Pitch Deck Teardown: Glambook’s $2.5 million seed deck

There’s around 250,000 hair and beauty professionals working across the U.K., and Glambook wants to be the sharing economy platform that takes care of them.

The company recently raised $2.5 million at a $12 million valuation, and I managed to talk it into letting me share its pitch deck with you to see how the company wove its story to its investors.

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Slides in this deck

Glambook raised its investment with a 19-slide deck, and they agreed to share it with us in full:

  1. Cover slide
  2. Problem slide
  3. “Unsolved for a reason” — opportunity slide
  4. Solution slide
  5. Value Proposition slide
  6. “People love our product” — product validation slide
  7. Market slide
  8. Addressable market slide
  9. Traction slide
  10.   “Why Now” — timing slide
  11.   Positioning slide
  12.   Business Model slide
  13.   Go-to-market slide
  14.   Road map slide
  15.   Social Impact slide
  16.   Team slide
  17.   “Here is our story” — the “why us” slide
  18.   Summary slide
  19.   Contact slide

Three things to love

For an early-stage company, Glambook has a lot going for it — it is seeing meaningful traction and operates in an interesting market. The biggest challenge the company has to overcome is convincing investors that this is a market that is, indeed, clamoring for a technology makeover. And it does a pretty damn good job.

Here are three things that work particularly well:


Traction slide

[Slide 9] Traction: if you have it, you’re giggling all the way to the bank. Image Credits: Glambook

Is your team awful? Is your product garbage? Is your market niche? I’m not saying that any of those things apply to Glambook, but in general, none of it matters if you have traction.

You can counter almost every question with: “Perhaps it’s stupid, but look at the numbers. It’s working!” Really, the question becomes why it works, and if you can keep it working, even at scale.

For a relatively small, $2.5 million round, having 20,000 customers across 38 countries is impressive. (Although I also note that the most important traction metrics — How sticky is it? How many orders are facilitated? How much revenue is being generated? — are missing.)

The story Glambook is selling here is that “Things are changing, and we are right there as it does,” which is the perfect place to be as an early-stage startup.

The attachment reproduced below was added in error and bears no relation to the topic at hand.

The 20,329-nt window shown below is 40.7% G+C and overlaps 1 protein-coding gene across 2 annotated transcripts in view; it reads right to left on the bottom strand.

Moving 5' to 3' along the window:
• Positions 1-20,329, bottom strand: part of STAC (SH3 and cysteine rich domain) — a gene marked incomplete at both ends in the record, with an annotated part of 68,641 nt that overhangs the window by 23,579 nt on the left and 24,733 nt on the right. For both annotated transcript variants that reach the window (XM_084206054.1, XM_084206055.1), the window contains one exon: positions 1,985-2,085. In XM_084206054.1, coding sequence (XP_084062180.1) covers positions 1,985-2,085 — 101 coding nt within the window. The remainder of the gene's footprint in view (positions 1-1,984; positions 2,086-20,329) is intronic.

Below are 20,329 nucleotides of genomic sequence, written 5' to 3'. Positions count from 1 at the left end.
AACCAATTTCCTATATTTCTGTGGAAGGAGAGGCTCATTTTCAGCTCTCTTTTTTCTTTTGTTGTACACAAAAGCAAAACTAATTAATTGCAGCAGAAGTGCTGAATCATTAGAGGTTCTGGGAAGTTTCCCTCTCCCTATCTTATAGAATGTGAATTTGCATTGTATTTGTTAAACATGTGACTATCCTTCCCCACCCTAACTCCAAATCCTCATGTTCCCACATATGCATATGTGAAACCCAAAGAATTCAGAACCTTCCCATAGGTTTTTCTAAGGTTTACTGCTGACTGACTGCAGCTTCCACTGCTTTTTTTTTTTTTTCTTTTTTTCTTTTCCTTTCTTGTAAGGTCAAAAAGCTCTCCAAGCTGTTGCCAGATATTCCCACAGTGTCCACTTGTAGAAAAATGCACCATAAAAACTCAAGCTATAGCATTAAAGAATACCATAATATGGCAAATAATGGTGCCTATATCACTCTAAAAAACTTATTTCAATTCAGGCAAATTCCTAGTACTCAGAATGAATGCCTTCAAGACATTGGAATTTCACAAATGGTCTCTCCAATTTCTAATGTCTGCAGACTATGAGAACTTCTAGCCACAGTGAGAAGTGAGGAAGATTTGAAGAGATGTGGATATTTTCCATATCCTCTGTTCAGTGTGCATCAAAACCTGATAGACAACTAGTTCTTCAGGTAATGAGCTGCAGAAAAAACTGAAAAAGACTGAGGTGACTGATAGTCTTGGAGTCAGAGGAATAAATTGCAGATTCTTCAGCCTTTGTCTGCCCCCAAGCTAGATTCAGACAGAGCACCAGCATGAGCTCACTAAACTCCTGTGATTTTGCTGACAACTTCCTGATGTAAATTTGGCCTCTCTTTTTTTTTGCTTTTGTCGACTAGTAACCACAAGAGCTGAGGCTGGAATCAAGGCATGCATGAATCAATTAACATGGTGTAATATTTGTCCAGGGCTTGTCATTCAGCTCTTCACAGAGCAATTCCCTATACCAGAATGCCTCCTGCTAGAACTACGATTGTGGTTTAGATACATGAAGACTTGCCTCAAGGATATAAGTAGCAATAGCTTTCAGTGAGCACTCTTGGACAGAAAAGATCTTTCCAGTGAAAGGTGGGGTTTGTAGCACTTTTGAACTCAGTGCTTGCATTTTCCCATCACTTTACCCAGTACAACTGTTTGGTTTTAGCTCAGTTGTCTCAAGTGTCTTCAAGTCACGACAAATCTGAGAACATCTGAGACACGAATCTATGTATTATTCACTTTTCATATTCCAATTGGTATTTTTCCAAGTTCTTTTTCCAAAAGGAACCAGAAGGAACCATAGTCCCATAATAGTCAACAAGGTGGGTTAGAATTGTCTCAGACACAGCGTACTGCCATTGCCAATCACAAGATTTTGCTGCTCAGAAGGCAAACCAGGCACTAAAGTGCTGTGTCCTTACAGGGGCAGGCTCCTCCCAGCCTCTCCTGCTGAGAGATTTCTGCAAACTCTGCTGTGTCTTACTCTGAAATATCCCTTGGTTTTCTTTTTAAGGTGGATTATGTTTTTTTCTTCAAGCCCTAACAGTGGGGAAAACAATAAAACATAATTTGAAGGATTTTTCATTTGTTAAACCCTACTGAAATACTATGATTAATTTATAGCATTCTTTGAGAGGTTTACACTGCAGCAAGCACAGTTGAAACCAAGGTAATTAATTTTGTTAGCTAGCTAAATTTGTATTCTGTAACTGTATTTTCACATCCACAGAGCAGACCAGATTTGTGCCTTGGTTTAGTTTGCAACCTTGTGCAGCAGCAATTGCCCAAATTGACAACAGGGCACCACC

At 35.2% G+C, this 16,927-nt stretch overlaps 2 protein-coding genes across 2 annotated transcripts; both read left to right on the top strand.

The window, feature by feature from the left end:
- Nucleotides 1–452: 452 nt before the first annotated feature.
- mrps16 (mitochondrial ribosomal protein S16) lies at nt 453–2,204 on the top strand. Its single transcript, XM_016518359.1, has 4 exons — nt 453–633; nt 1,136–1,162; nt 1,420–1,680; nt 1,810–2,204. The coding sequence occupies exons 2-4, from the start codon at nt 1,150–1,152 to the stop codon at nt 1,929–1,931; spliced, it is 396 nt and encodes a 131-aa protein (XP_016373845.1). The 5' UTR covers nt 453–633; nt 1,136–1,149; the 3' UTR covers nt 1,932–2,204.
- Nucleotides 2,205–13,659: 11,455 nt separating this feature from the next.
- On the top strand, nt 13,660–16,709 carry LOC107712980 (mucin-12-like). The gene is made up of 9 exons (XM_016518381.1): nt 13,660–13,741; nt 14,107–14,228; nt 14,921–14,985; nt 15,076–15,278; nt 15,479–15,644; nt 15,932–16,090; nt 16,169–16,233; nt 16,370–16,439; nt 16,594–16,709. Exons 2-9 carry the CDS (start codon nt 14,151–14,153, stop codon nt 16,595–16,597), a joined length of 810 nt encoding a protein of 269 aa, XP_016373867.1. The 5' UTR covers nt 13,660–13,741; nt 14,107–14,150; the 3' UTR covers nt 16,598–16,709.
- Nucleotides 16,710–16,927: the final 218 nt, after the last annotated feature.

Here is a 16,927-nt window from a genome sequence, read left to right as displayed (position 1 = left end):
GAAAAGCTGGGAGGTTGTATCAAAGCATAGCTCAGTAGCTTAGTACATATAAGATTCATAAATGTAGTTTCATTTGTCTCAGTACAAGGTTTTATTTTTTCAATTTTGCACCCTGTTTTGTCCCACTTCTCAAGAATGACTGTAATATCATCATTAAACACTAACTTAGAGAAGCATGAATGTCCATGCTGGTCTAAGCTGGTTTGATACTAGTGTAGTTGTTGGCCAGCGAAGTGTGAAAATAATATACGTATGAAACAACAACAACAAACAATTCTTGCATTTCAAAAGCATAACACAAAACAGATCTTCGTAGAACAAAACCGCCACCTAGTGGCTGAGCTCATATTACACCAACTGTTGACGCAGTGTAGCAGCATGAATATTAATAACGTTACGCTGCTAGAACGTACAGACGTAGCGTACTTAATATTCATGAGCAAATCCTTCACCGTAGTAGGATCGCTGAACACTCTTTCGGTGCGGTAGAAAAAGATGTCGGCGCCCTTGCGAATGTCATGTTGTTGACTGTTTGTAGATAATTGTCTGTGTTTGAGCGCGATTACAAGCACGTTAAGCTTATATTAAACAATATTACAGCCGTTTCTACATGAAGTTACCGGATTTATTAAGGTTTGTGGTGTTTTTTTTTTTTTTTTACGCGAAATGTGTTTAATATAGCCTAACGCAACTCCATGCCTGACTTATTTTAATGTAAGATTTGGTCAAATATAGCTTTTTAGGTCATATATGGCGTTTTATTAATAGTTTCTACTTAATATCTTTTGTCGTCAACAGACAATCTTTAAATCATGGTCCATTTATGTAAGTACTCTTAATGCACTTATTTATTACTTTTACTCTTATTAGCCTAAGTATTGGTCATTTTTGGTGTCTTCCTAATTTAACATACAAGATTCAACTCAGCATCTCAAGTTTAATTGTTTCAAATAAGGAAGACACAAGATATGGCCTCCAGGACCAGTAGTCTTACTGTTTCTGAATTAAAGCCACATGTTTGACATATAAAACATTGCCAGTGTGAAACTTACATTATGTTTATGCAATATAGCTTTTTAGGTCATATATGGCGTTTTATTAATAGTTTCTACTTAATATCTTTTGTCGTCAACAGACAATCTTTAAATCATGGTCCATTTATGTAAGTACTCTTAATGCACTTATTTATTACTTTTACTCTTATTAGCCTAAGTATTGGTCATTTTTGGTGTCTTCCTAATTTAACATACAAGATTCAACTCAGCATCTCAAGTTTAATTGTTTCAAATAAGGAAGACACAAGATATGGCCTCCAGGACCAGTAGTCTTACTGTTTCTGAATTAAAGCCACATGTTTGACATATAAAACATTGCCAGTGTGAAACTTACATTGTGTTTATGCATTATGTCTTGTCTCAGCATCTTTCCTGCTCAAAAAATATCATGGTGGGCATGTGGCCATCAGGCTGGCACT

More importantly, saying there are subscription sales happening without including monthly or annual recurring revenue figures isn’t great storytelling. I’m impressed by the number of countries and the number of professionals on this slide, but I also want to know the number of clients and the value of the subscriptions. Not including those figures makes me immediately suspicious.

Those are asides, though. The company is showing real, measurable, important figures. The takeaway here is that if your company has those, show them off with pride. Why? VCs invest in inherently high-risk businesses. Any traction — and any progress — goes a long way toward showing that the business is at least partially de-risked.

As I mentioned, if you’ve got traction, you’re doing something right, and that something can probably be developed into a good company one way or another.

A rising tide

[Slide 10] A rising tide raises all boat. Image Credits: Glambook

Glambook uses this slide to tell the story of a market in evolution. In 2019, 54% of hairdressing and barbering professionals were self-employed, and by 2020, that had grown to 60%.

I’d have loved to have a graph pulling this data back further into the past for a longer timespan so I could see more of a trend, but there’s something powerful happening in this market, without a doubt. The story Glambook is selling here is that “Things are changing, and we are right there as they do,” which is the perfect place to be for an early-stage startup.

If you can weave macroeconomics and big societal changes into your pitch and show off how you are benefiting from them, you potentially have a winner.